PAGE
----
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Determining whether the AUS-UK FTA is a success for London

Trade & Manufacturing

Joe Armitage
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Following a post-NATO dinner between the premiers of Australia and the UK, it was announced that a free trade agreement between the two countries had been agreed in ‘broad terms’. Further details are expected to be fleshed out soon, but it is not yet clear when the full text of the agreement will be finalised from a technical perspective and published.

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The G7 Summit: Building Back Better

General Policy

Jon Garvie
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Summits are high-stakes affairs, particularly for their hosts. The format of relatively free and unsupported interaction between leaders leaves more to chance than the final, carefully drafted communiques suggest. The strength or weakness of relationships comes to the fore. The ability of the chair to forge a path through the competing egos and interests matters. 

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The G7 UK Summit: what you need to know

General Policy

Denzil Davidson
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Jon Garvie, Practice lead for Policy; Denzil Davidson, Adviser; and Charley Roberts, Associate, Climate and Sustainability unpack the G7 leader’s summit, which will take place from Friday to Sunday in Carbis Bay, Cornwall.

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How can the UK get to net zero? In conversation with Lord Deben

Sustainability

Geoffrey Norris
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On an event for the Global Counsel network, Elizabeth Beall, Climate and Sustainability Practice Lead and Geoffrey Norris, Senior Adviser, are joined by Lord Deben, Chair of the UK Committee on Climate Change and Former Secretary of State for the Environment.

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Three ESG policy trends to watch in 2021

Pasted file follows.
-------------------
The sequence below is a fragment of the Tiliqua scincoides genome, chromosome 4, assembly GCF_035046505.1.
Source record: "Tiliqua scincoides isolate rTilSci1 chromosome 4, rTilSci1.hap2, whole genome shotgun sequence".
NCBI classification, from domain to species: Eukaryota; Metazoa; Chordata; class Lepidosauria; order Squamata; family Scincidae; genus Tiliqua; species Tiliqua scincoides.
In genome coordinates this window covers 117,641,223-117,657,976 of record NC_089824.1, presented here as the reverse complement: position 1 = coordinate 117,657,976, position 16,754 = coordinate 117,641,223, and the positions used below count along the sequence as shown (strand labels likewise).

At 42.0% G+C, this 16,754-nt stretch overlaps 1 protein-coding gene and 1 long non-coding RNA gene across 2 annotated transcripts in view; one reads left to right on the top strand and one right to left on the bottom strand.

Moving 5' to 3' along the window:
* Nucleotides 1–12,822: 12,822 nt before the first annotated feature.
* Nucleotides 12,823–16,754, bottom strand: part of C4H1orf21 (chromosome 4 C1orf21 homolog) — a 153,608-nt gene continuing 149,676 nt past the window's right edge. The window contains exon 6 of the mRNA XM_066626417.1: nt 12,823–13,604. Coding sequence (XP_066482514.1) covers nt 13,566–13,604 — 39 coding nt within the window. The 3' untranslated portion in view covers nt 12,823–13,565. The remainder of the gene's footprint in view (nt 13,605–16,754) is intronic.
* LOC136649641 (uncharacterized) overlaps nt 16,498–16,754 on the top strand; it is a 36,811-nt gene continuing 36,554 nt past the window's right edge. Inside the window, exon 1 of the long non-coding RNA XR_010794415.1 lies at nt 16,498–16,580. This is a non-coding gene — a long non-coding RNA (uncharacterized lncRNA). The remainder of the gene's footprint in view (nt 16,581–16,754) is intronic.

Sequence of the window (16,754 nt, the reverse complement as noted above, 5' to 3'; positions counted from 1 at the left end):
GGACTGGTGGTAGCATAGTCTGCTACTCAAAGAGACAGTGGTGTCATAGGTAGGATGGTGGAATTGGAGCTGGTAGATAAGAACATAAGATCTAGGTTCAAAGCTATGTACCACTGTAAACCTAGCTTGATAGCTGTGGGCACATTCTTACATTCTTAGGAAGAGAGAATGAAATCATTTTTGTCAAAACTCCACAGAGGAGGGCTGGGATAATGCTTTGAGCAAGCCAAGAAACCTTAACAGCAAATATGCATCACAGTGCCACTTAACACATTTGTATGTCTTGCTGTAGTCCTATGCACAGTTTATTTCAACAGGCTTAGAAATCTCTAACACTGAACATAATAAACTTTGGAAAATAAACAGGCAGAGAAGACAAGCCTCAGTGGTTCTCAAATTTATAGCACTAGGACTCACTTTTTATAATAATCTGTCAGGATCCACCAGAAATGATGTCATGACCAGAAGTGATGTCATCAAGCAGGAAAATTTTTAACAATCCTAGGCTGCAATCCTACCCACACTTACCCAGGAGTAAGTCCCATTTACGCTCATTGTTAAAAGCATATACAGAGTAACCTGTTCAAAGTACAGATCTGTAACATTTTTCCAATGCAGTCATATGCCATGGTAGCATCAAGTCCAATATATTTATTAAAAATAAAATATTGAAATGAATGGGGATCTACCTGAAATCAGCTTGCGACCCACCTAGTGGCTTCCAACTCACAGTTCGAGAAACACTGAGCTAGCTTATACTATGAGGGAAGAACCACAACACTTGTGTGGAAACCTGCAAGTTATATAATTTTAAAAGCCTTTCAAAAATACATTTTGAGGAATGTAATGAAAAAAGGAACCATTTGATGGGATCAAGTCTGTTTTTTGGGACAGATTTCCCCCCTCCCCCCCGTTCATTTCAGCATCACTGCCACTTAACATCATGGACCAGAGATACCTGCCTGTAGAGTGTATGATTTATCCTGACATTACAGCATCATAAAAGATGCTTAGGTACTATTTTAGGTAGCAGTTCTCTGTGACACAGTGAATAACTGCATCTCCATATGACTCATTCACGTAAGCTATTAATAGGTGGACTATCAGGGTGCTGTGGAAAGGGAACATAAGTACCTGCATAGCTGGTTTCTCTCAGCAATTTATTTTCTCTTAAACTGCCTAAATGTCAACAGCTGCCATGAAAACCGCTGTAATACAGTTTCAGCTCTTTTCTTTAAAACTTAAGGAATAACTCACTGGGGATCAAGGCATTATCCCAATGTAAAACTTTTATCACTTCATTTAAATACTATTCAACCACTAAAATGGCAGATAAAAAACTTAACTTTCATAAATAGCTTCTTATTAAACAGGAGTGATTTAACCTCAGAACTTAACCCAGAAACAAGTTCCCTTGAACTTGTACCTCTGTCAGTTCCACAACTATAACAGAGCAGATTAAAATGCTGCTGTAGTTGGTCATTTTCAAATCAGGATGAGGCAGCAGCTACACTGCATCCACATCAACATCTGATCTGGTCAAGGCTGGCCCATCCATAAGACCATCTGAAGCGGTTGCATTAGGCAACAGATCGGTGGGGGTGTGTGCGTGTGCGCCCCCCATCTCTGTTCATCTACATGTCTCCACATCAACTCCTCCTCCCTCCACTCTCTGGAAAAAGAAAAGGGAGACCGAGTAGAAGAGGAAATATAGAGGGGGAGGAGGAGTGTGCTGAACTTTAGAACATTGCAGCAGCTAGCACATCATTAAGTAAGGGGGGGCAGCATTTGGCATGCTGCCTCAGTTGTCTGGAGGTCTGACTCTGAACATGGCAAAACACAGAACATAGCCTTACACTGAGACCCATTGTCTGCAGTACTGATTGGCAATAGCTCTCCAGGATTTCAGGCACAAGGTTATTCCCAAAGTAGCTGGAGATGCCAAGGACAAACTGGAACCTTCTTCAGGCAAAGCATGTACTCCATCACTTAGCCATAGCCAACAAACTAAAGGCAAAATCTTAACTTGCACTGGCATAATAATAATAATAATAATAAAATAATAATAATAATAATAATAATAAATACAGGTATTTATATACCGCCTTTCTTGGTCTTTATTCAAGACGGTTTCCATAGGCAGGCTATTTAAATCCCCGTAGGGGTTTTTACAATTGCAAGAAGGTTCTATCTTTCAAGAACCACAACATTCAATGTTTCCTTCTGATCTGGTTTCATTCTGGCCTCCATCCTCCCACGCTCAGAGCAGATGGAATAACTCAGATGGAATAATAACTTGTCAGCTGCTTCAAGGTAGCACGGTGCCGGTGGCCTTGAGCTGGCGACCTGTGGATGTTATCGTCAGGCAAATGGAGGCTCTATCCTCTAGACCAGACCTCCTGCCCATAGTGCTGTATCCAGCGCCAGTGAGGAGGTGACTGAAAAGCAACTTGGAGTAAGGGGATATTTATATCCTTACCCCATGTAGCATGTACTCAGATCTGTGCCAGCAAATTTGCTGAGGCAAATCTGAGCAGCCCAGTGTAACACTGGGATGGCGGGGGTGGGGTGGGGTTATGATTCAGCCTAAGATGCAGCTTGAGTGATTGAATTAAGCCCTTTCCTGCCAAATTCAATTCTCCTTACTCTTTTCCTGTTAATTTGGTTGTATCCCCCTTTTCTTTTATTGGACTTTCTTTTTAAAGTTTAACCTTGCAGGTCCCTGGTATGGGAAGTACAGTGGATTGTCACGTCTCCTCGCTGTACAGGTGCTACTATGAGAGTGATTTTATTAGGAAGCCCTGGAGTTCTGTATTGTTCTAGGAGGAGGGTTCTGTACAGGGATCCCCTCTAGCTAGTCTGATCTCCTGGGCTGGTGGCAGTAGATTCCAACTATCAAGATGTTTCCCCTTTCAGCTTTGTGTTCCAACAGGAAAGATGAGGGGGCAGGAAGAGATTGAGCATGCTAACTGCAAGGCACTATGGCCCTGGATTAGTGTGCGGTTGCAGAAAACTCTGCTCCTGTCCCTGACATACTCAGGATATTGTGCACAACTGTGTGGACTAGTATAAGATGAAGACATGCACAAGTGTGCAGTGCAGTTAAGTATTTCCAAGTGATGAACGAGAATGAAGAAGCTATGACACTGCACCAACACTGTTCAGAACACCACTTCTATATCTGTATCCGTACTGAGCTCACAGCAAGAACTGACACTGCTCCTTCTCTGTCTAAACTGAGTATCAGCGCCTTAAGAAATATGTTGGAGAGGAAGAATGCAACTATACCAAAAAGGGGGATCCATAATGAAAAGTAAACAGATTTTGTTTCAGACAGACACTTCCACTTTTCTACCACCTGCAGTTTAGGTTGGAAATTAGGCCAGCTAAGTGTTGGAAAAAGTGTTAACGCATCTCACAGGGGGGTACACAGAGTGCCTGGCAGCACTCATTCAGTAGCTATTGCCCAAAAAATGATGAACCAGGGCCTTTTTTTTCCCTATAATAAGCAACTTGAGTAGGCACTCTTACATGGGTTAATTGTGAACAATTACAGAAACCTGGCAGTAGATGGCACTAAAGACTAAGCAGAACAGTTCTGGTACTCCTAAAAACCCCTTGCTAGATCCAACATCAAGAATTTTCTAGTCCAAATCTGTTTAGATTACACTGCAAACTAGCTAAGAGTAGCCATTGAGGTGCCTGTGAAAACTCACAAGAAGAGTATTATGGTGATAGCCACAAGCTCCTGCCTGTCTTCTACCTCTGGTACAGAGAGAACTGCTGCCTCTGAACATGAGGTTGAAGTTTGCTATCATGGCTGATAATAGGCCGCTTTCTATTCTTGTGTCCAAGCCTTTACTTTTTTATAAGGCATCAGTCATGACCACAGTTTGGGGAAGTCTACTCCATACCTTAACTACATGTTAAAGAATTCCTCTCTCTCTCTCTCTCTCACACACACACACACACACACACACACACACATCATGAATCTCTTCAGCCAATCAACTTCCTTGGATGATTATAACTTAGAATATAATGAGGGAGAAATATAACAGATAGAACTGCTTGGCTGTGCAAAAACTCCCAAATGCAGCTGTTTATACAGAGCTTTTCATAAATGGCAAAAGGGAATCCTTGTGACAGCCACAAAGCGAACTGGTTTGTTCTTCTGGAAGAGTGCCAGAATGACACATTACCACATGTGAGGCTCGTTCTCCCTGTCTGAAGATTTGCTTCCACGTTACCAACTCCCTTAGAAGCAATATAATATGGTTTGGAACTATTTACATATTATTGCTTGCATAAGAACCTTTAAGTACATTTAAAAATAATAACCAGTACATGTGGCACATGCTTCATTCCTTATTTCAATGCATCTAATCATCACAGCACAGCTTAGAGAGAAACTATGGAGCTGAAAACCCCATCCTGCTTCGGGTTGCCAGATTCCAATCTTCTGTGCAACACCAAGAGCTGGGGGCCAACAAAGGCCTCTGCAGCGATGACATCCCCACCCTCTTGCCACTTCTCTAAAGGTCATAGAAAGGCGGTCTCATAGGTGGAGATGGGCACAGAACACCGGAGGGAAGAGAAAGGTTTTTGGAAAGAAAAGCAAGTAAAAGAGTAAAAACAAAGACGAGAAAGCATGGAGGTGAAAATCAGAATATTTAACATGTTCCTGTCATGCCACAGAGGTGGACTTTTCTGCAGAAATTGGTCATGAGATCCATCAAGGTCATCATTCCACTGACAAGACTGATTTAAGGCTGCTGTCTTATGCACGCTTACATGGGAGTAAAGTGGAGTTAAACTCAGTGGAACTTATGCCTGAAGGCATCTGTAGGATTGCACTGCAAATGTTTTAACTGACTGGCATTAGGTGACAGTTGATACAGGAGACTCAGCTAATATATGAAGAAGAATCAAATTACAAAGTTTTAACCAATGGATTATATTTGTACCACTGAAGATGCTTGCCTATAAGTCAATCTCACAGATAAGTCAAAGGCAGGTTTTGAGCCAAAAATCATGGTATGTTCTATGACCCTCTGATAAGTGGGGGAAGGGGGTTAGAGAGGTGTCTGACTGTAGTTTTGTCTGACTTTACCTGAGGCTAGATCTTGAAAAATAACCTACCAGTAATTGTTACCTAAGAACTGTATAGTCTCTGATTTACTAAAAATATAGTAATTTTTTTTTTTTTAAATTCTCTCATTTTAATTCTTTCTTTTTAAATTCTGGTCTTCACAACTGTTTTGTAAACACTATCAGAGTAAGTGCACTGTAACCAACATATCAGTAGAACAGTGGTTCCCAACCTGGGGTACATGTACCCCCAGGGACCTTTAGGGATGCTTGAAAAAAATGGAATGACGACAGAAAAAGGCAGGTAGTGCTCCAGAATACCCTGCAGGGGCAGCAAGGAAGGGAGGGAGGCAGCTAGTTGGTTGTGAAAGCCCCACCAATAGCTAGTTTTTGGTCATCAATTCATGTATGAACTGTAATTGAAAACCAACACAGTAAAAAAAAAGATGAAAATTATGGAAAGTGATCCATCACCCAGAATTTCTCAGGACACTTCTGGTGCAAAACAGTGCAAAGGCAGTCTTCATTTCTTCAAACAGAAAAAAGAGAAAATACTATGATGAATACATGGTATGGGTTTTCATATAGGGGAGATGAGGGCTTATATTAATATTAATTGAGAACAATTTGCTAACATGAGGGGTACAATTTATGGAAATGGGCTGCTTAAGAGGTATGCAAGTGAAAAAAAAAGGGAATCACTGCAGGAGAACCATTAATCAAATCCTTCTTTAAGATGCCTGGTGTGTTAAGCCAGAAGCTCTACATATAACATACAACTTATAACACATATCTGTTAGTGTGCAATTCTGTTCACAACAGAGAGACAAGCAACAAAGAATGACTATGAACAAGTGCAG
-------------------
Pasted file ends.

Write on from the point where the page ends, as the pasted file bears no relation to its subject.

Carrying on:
Sustainability

Elizabeth Beall
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2020 marked a step change in how both corporates and investors consider ESG, driven in large part by policy and regulatory changes. 2021 is set to be a year where ESG will start to have real bite. With greater regulatory and market scrutiny, increased reporting and thus greater data, the bar on what is considered as ‘good’ ESG performance will continue to rise. 

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Prospects of a transatlantic deal on energy and climate change

Energy & Commodities

Giorgio Corbetta
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Climate and energy policy will be a dominating feature of Biden’s cabinet. Decision-making will be more systematic but could also be complex given the high seniority of the (at least) seven cabinet members who will be involved in energy policy (all awaiting Senate confirmation except for John Kerry and Gina McCarthy). Former Michigan Governor Jennifer Granholm, as Energy…

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Nature-based solutions: cost-effective and credible?

Sustainability

Charley Roberts
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Not all solutions for mitigation and adaptation to climate change are technological. So-called ‘nature-based’ solutions are rapidly increasing in prominence, successfully breaking through conservation circles to mainstream policy since the 2019 Madrid UN climate conference.

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Adaptation and resilience: Who builds? Who pays?

Sustainability

Elizabeth Beall